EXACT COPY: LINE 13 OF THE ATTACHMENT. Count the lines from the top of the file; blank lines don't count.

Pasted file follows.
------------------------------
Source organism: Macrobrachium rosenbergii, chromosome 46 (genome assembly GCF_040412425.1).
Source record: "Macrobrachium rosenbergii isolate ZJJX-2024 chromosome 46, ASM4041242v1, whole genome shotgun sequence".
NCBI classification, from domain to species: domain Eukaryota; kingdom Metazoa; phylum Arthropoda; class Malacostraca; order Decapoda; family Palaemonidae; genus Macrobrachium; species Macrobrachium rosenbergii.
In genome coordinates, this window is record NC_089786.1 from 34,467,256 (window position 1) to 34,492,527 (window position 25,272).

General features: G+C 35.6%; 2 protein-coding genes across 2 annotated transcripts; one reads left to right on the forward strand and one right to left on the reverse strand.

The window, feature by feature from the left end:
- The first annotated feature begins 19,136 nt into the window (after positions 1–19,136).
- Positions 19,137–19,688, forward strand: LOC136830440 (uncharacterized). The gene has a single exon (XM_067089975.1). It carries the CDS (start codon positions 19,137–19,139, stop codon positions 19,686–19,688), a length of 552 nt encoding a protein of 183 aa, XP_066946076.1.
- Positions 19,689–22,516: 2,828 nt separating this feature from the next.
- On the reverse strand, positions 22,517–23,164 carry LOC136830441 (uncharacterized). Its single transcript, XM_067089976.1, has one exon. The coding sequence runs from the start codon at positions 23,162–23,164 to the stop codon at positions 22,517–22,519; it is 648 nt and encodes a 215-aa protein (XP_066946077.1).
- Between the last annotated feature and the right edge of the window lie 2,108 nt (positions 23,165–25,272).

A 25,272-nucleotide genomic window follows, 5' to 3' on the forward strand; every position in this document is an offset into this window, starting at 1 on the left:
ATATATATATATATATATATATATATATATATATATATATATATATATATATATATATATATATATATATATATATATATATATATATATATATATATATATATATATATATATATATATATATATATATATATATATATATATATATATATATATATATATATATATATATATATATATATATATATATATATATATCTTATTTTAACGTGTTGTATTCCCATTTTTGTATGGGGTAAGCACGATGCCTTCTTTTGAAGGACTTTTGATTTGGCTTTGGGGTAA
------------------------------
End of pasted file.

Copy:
ATATATATATATATATATATATATATATATATATATATATATATATATATATATATATATATATATATATATATATATATATATATATATATATATATATATATATATATATATATATATATATATATATATATATATATATATATATATATATATATATATATATATATATATATATATATATATATATATATATATCTTATTTTAACGTGTTGTATTCCCATTTTTGTATGGGGTAAGCACGATGCCTTCTTTTGAAGGACTTTTGATTTGGCTTTGGGGTAA